SPOKANE, Wash. -

After days of testimony from witnesses for the prosecution and defense, murder suspect Clay Starbuck, accused of killing his ex-wife Chanin, took the stand Thursday to make his case for innocence.

On the stand Starbuck spent time explaining away some of what is a largely circumstantial case against him. However, under cross examination by prosecuting attorney Larry Steinmetz, Starbuck may have hurt his defense by refusing to answer some straightforward questions.

Confidently answering questions from his own defense attorneys, Starbuck wasn't afraid to admit that he had secretly installed spyware on his wife's computer before their divorce was finalized.

Attorney: Why did you place the key logger on that computer?
Starbuck: Well I was suspicious of online dating activities.

Starbuck was also able to accurately testify that he cooperated with investigators at every turn, voluntarily providing his cellphone, DNA and fingerprints. He also declared, under oath that he did not kill Chanin.

Attorney: Mr. Starbuck did you see Chanin Starbuck December 1st 2011?
Starbuck: No.
Attorney: Mr. Starbuck did you kill Chanin Statbuck?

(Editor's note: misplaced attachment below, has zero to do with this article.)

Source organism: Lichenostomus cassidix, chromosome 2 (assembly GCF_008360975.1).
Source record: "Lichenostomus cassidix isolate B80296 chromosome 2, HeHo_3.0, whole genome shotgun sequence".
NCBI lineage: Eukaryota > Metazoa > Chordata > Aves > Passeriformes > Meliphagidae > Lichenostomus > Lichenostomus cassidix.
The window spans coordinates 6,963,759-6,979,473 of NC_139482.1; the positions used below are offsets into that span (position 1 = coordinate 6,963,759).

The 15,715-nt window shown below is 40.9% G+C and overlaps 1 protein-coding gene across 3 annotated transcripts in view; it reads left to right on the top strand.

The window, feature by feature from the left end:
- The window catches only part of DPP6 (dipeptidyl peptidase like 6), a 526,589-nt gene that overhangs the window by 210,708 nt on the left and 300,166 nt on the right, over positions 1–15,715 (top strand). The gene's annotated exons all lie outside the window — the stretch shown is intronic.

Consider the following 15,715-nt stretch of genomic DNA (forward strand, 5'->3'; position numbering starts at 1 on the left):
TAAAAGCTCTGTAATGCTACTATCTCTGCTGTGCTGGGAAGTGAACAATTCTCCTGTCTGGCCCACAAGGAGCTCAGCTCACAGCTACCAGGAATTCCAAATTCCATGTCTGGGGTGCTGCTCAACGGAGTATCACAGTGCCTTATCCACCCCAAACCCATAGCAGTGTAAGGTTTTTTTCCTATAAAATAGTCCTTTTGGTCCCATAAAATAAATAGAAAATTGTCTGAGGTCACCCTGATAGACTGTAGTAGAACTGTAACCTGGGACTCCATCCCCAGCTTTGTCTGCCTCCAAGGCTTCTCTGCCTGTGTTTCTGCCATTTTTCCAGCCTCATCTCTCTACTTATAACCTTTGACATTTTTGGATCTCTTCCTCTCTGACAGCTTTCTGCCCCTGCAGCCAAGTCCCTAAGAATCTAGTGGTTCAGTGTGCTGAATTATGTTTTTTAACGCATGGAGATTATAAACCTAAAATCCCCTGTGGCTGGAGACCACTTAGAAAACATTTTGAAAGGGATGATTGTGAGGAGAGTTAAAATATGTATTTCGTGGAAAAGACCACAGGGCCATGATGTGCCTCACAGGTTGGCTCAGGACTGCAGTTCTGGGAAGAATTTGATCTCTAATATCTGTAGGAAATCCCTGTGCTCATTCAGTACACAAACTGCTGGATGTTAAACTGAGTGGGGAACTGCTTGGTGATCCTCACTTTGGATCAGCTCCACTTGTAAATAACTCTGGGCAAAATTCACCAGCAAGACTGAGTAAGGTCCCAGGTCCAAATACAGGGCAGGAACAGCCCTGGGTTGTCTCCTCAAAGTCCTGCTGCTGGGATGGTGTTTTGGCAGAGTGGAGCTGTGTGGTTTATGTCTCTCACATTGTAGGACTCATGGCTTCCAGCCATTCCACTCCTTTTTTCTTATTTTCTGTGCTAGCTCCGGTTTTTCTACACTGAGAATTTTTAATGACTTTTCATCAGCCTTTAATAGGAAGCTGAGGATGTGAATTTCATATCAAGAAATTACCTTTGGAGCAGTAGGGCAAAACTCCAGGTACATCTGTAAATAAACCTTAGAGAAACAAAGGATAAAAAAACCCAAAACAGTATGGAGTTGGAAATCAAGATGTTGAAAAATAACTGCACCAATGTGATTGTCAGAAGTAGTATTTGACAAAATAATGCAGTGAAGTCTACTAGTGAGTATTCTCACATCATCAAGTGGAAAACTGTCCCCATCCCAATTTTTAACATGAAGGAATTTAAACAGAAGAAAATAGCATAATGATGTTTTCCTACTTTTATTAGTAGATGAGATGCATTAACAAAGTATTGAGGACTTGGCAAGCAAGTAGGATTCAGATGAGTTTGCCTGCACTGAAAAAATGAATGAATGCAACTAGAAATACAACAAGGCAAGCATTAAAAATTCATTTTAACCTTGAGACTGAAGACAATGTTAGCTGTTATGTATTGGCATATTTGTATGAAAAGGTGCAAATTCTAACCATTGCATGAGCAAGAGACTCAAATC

Starbuck: No I didn't.

However under cross examination Starbuck couldn't bring himself to answer questions about the way Chanin was killed and sexually violated after her death.

Prosecutor: Do you think that Chanin Starbuck's killer was trying to send a message?
Starbuck: I don't know
Prosecutor: Can you give us a fair estimation?
Starbuck: I don't know. Those would just be assumptions.
Prosecutor: Let me hear your assumption.
Starbuck: I don't really have one. I haven't given it much thought.

Prosecutor: You haven't given it much thought with regard to your ex-wife and what happened to her? You haven't thought about that?
Starbuck: No.

Prosecutor: Do you think it sent the message of a woman sleeping around?  Yes or no.
Starbuck: No. 

Starbuck went on to testify that he never gets mad or jealous and that may have further eroded his credibility with the jury because just moments before he had admitted he was spying on Chanin.

The court is taking a week off for a pre-scheduled vacation and then the jury will hear closing arguments in this trial on June 3.